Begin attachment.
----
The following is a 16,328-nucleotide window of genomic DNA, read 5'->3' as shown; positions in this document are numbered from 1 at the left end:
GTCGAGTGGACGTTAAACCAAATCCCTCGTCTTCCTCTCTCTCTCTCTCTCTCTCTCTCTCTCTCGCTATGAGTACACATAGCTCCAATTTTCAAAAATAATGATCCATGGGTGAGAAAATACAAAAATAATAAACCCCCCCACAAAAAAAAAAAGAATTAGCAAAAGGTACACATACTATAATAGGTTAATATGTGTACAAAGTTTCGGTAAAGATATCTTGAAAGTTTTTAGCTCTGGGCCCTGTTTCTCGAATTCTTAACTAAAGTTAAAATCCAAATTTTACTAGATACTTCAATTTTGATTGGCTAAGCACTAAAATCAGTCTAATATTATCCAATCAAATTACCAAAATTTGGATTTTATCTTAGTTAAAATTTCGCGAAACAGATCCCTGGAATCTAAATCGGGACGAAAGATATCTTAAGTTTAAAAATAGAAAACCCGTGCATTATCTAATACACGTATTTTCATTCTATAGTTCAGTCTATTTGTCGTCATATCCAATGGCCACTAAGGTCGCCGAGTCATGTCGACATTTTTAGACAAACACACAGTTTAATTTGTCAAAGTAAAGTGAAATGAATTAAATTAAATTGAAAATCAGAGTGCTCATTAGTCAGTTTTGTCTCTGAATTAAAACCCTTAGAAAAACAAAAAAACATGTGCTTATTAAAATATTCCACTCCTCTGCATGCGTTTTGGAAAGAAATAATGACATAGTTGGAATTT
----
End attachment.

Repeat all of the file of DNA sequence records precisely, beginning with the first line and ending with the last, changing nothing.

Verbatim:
The following is a 16,328-nucleotide window of genomic DNA, read 5'->3' as shown; positions in this document are numbered from 1 at the left end:
GTCGAGTGGACGTTAAACCAAATCCCTCGTCTTCCTCTCTCTCTCTCTCTCTCTCTCTCTCTCTCGCTATGAGTACACATAGCTCCAATTTTCAAAAATAATGATCCATGGGTGAGAAAATACAAAAATAATAAACCCCCCCACAAAAAAAAAAAGAATTAGCAAAAGGTACACATACTATAATAGGTTAATATGTGTACAAAGTTTCGGTAAAGATATCTTGAAAGTTTTTAGCTCTGGGCCCTGTTTCTCGAATTCTTAACTAAAGTTAAAATCCAAATTTTACTAGATACTTCAATTTTGATTGGCTAAGCACTAAAATCAGTCTAATATTATCCAATCAAATTACCAAAATTTGGATTTTATCTTAGTTAAAATTTCGCGAAACAGATCCCTGGAATCTAAATCGGGACGAAAGATATCTTAAGTTTAAAAATAGAAAACCCGTGCATTATCTAATACACGTATTTTCATTCTATAGTTCAGTCTATTTGTCGTCATATCCAATGGCCACTAAGGTCGCCGAGTCATGTCGACATTTTTAGACAAACACACAGTTTAATTTGTCAAAGTAAAGTGAAATGAATTAAATTAAATTGAAAATCAGAGTGCTCATTAGTCAGTTTTGTCTCTGAATTAAAACCCTTAGAAAAACAAAAAAACATGTGCTTATTAAAATATTCCACTCCTCTGCATGCGTTTTGGAAAGAAATAATGACATAGTTGGAATTT